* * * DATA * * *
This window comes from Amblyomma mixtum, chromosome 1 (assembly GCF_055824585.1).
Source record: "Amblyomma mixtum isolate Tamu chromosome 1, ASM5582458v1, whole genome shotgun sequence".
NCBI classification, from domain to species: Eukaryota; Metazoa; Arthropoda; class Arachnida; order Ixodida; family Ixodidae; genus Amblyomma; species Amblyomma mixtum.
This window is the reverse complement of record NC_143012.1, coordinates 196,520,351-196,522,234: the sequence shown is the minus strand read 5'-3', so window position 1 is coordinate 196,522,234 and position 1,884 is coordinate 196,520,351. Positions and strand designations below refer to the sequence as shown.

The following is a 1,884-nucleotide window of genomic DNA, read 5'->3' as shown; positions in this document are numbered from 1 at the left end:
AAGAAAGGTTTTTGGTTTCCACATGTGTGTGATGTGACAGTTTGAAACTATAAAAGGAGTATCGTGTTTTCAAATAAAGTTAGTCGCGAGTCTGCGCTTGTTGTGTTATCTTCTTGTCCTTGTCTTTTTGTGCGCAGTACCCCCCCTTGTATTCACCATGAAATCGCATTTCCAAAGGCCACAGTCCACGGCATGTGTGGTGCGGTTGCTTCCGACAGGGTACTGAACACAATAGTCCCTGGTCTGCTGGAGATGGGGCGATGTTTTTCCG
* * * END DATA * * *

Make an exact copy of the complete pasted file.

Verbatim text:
This window comes from Amblyomma mixtum, chromosome 1 (assembly GCF_055824585.1).
Source record: "Amblyomma mixtum isolate Tamu chromosome 1, ASM5582458v1, whole genome shotgun sequence".
NCBI classification, from domain to species: Eukaryota; Metazoa; Arthropoda; class Arachnida; order Ixodida; family Ixodidae; genus Amblyomma; species Amblyomma mixtum.
This window is the reverse complement of record NC_143012.1, coordinates 196,520,351-196,522,234: the sequence shown is the minus strand read 5'-3', so window position 1 is coordinate 196,522,234 and position 1,884 is coordinate 196,520,351. Positions and strand designations below refer to the sequence as shown.

The following is a 1,884-nucleotide window of genomic DNA, read 5'->3' as shown; positions in this document are numbered from 1 at the left end:
AAGAAAGGTTTTTGGTTTCCACATGTGTGTGATGTGACAGTTTGAAACTATAAAAGGAGTATCGTGTTTTCAAATAAAGTTAGTCGCGAGTCTGCGCTTGTTGTGTTATCTTCTTGTCCTTGTCTTTTTGTGCGCAGTACCCCCCCTTGTATTCACCATGAAATCGCATTTCCAAAGGCCACAGTCCACGGCATGTGTGGTGCGGTTGCTTCCGACAGGGTACTGAACACAATAGTCCCTGGTCTGCTGGAGATGGGGCGATGTTTTTCCG